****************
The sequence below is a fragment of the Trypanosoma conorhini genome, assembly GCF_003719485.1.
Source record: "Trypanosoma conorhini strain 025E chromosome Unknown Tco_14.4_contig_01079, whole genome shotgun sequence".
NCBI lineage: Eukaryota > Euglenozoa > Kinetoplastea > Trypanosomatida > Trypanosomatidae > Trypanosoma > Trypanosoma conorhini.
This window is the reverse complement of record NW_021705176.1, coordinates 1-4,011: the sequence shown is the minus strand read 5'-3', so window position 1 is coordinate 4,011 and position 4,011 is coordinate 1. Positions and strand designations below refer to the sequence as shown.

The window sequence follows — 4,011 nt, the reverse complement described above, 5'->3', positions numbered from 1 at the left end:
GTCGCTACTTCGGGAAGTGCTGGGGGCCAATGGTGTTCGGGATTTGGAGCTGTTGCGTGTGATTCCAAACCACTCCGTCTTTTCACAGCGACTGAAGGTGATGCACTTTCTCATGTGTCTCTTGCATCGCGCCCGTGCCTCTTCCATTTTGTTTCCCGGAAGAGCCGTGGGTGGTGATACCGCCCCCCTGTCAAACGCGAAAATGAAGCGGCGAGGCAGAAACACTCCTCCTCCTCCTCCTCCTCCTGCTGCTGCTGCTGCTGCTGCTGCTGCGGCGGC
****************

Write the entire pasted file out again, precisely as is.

The sequence below is a fragment of the Trypanosoma conorhini genome, assembly GCF_003719485.1.
Source record: "Trypanosoma conorhini strain 025E chromosome Unknown Tco_14.4_contig_01079, whole genome shotgun sequence".
NCBI lineage: Eukaryota > Euglenozoa > Kinetoplastea > Trypanosomatida > Trypanosomatidae > Trypanosoma > Trypanosoma conorhini.
This window is the reverse complement of record NW_021705176.1, coordinates 1-4,011: the sequence shown is the minus strand read 5'-3', so window position 1 is coordinate 4,011 and position 4,011 is coordinate 1. Positions and strand designations below refer to the sequence as shown.

The window sequence follows — 4,011 nt, the reverse complement described above, 5'->3', positions numbered from 1 at the left end:
GTCGCTACTTCGGGAAGTGCTGGGGGCCAATGGTGTTCGGGATTTGGAGCTGTTGCGTGTGATTCCAAACCACTCCGTCTTTTCACAGCGACTGAAGGTGATGCACTTTCTCATGTGTCTCTTGCATCGCGCCCGTGCCTCTTCCATTTTGTTTCCCGGAAGAGCCGTGGGTGGTGATACCGCCCCCCTGTCAAACGCGAAAATGAAGCGGCGAGGCAGAAACACTCCTCCTCCTCCTCCTCCTCCTGCTGCTGCTGCTGCTGCTGCTGCTGCGGCGGC